Fifty Year Mortgage

Posted by  on Apr 16, 2009
Homebuyers shopping for a loan may notice a new kid on the block: the 50-year mortgage. Some mortgage lenders see the idea as an alternative to "interest only" loans and a tool to shrink those monthly obligations, especially in high-ticket areas such as California. However, some consumer advocates and financial professionals worry that buyers who need to stretch payments over twenty more years are coveting too much house. A payment-option ARM can be a bad idea because sometimes the minimum monthly payment does not even cover the interest accrued that month.

You could make a minimum payment one month and find the next month that the outstanding balance grew. While the 50-year fully amortized mortgage certainly means a slower rate of repaying the balance, at least the balance is being reduced, not remaining stagnant or increasing. It is probably not the product for someone who wants a home for more traditional reasons, such as creating a nest egg, he says. Currently, you are not likely to find 50-year home loans at your bank or credit union. Most of the loans are coming from mortgage brokers.

In addition, while they can fit certain buyers in special circumstances. Rates for 50-year mortgages tend to be about 25 to 50 basis points higher than the rates on 30-year fixed-rate mortgages. A basis point is one-hundredth of a percent.
Critics contend that, for all practical purposes, a 50-year mortgage is not much different from an interest-only loan. While the monthly payment is lower, you will also pay more interest.

Remember that not all 50-year loans are the same. While some loans offer a fixed-rate for 50 years, others offer options that include a fixed rate for the first three or five years, and then switch to an adjustable rate. Still other versions amortize the principal over 50 years but require a balloon payment after 30 years for the balance of the loan.

California-based Statewide Bancorp started offering 50-year loans last year, with fixed-rate, as well as ARM, versions. Both types run for 50 years with no balloon payments required. So far, more than 1,000 borrowers have opted for the mortgages. Proponents of the product warn that it is not for everyone.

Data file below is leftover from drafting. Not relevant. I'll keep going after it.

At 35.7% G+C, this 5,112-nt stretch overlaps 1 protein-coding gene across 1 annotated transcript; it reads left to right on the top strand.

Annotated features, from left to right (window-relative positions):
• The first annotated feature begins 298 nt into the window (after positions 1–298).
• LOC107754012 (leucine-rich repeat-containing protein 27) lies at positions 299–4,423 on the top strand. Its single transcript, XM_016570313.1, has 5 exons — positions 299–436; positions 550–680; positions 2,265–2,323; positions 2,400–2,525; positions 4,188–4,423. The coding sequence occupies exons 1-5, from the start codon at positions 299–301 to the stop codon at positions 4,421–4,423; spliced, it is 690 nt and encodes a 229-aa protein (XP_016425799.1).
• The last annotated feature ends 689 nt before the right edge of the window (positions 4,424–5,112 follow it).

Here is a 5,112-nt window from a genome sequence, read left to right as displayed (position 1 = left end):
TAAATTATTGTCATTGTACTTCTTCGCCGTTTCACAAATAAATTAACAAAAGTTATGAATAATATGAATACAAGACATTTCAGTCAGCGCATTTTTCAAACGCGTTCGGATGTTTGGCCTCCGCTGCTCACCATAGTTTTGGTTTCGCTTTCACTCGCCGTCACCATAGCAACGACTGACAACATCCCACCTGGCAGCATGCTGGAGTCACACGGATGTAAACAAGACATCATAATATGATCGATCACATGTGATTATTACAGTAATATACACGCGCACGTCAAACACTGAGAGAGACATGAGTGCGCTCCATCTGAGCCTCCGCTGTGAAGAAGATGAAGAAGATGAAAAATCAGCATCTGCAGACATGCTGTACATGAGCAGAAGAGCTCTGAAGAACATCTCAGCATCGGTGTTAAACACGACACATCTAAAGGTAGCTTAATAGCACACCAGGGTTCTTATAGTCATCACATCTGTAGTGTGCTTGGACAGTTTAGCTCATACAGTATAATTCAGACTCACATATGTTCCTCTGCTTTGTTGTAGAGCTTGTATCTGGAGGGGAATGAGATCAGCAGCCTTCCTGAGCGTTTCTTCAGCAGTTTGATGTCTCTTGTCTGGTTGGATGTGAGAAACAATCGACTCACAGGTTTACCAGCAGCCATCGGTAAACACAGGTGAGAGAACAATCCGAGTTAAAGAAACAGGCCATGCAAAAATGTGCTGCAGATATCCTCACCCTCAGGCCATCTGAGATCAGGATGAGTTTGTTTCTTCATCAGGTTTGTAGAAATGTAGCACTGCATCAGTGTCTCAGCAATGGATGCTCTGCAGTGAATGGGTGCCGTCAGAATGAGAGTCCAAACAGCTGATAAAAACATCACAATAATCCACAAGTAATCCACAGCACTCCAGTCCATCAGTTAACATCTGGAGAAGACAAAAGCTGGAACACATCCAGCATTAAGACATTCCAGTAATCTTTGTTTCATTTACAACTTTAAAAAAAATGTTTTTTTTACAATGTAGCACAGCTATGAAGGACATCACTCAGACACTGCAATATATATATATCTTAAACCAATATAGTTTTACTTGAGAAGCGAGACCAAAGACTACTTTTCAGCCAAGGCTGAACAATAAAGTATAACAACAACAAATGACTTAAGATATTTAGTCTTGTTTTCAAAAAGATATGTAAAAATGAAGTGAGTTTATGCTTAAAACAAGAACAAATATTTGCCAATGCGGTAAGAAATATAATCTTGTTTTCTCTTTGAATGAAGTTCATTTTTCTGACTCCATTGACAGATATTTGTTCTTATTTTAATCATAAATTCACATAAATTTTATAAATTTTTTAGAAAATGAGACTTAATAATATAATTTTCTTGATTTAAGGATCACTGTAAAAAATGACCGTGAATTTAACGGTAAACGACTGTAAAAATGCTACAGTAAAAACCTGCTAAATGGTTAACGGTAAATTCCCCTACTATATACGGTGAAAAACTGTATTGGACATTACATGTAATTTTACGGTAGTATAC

Buyers, who consider these products should, step back from the buyer's frenzy. Ask yourself: Does it make sense? What are the pros and cons? What is the best thing that could happen to me? What is the worst thing?

Because you pay so little toward the principal, it is not a good choice for someone who might want to move within a few years.
A buyer should also be anticipating some sort of increase in income. However, when that money comes, go ahead and pay more money against it. At that point, the smart buyer starts making payments equivalent to a 30-year or 15-year note. However, similar to handling credit cards, many consumers mean well but do not follow through.

Some loans also carry prepayment penalties through the first few years of the note. Since you are already not building much equity, this can make it more expensive to refinance in the early years of the loan.

Since buyers often look at a 50-year loan as a temporary solution, refinancing or resale before the home is paid off is a virtual certainty. Weigh that going into the deal, too. Analyze how a shortage of equity could affect refinancing. Unless you pay extra money toward the equity or see a dramatic increase in the value of your house, your refinance will probably be a lot more like simply buying the same house all over again.


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